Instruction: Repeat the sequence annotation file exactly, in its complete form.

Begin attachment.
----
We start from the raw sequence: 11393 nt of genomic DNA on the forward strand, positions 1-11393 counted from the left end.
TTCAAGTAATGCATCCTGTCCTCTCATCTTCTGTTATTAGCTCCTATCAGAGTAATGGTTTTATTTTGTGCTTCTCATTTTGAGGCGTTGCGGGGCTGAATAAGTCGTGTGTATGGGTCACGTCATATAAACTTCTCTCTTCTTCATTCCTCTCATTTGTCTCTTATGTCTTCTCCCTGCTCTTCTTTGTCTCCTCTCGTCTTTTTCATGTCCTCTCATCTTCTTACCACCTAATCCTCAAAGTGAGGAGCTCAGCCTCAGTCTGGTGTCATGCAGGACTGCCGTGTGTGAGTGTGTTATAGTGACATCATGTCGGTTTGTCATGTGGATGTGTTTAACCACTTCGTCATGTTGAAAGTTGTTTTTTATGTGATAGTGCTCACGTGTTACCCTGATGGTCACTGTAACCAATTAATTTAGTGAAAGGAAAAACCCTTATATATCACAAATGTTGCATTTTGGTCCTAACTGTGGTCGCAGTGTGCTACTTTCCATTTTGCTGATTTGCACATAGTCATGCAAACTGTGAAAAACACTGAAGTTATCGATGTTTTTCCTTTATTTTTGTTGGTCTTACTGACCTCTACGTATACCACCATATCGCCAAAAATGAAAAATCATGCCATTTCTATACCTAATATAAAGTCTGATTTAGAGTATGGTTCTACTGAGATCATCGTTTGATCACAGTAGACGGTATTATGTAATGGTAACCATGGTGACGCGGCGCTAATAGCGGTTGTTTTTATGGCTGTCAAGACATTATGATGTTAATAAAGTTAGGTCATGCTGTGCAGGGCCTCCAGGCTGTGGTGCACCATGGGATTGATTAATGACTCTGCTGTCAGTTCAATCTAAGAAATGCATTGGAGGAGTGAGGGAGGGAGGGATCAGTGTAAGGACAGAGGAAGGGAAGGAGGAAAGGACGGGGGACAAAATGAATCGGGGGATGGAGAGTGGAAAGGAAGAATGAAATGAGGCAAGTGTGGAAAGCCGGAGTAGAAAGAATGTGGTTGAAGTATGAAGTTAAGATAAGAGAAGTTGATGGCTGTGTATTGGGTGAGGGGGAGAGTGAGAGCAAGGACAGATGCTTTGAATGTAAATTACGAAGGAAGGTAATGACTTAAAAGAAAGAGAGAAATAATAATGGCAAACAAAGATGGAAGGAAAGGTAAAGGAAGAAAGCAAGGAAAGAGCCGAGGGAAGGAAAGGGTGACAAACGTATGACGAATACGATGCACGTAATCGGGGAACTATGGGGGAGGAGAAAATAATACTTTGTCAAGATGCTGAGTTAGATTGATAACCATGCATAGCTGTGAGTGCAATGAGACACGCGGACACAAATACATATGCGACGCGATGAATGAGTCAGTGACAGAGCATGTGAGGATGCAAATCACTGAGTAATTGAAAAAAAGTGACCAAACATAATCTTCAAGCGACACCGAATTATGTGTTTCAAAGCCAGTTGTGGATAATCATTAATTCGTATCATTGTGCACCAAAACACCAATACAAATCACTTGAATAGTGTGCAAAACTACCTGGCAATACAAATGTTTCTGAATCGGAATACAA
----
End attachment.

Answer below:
We start from the raw sequence: 11393 nt of genomic DNA on the forward strand, positions 1-11393 counted from the left end.
TTCAAGTAATGCATCCTGTCCTCTCATCTTCTGTTATTAGCTCCTATCAGAGTAATGGTTTTATTTTGTGCTTCTCATTTTGAGGCGTTGCGGGGCTGAATAAGTCGTGTGTATGGGTCACGTCATATAAACTTCTCTCTTCTTCATTCCTCTCATTTGTCTCTTATGTCTTCTCCCTGCTCTTCTTTGTCTCCTCTCGTCTTTTTCATGTCCTCTCATCTTCTTACCACCTAATCCTCAAAGTGAGGAGCTCAGCCTCAGTCTGGTGTCATGCAGGACTGCCGTGTGTGAGTGTGTTATAGTGACATCATGTCGGTTTGTCATGTGGATGTGTTTAACCACTTCGTCATGTTGAAAGTTGTTTTTTATGTGATAGTGCTCACGTGTTACCCTGATGGTCACTGTAACCAATTAATTTAGTGAAAGGAAAAACCCTTATATATCACAAATGTTGCATTTTGGTCCTAACTGTGGTCGCAGTGTGCTACTTTCCATTTTGCTGATTTGCACATAGTCATGCAAACTGTGAAAAACACTGAAGTTATCGATGTTTTTCCTTTATTTTTGTTGGTCTTACTGACCTCTACGTATACCACCATATCGCCAAAAATGAAAAATCATGCCATTTCTATACCTAATATAAAGTCTGATTTAGAGTATGGTTCTACTGAGATCATCGTTTGATCACAGTAGACGGTATTATGTAATGGTAACCATGGTGACGCGGCGCTAATAGCGGTTGTTTTTATGGCTGTCAAGACATTATGATGTTAATAAAGTTAGGTCATGCTGTGCAGGGCCTCCAGGCTGTGGTGCACCATGGGATTGATTAATGACTCTGCTGTCAGTTCAATCTAAGAAATGCATTGGAGGAGTGAGGGAGGGAGGGATCAGTGTAAGGACAGAGGAAGGGAAGGAGGAAAGGACGGGGGACAAAATGAATCGGGGGATGGAGAGTGGAAAGGAAGAATGAAATGAGGCAAGTGTGGAAAGCCGGAGTAGAAAGAATGTGGTTGAAGTATGAAGTTAAGATAAGAGAAGTTGATGGCTGTGTATTGGGTGAGGGGGAGAGTGAGAGCAAGGACAGATGCTTTGAATGTAAATTACGAAGGAAGGTAATGACTTAAAAGAAAGAGAGAAATAATAATGGCAAACAAAGATGGAAGGAAAGGTAAAGGAAGAAAGCAAGGAAAGAGCCGAGGGAAGGAAAGGGTGACAAACGTATGACGAATACGATGCACGTAATCGGGGAACTATGGGGGAGGAGAAAATAATACTTTGTCAAGATGCTGAGTTAGATTGATAACCATGCATAGCTGTGAGTGCAATGAGACACGCGGACACAAATACATATGCGACGCGATGAATGAGTCAGTGACAGAGCATGTGAGGATGCAAATCACTGAGTAATTGAAAAAAAGTGACCAAACATAATCTTCAAGCGACACCGAATTATGTGTTTCAAAGCCAGTTGTGGATAATCATTAATTCGTATCATTGTGCACCAAAACACCAATACAAATCACTTGAATAGTGTGCAAAACTACCTGGCAATACAAATGTTTCTGAATCGGAATACAA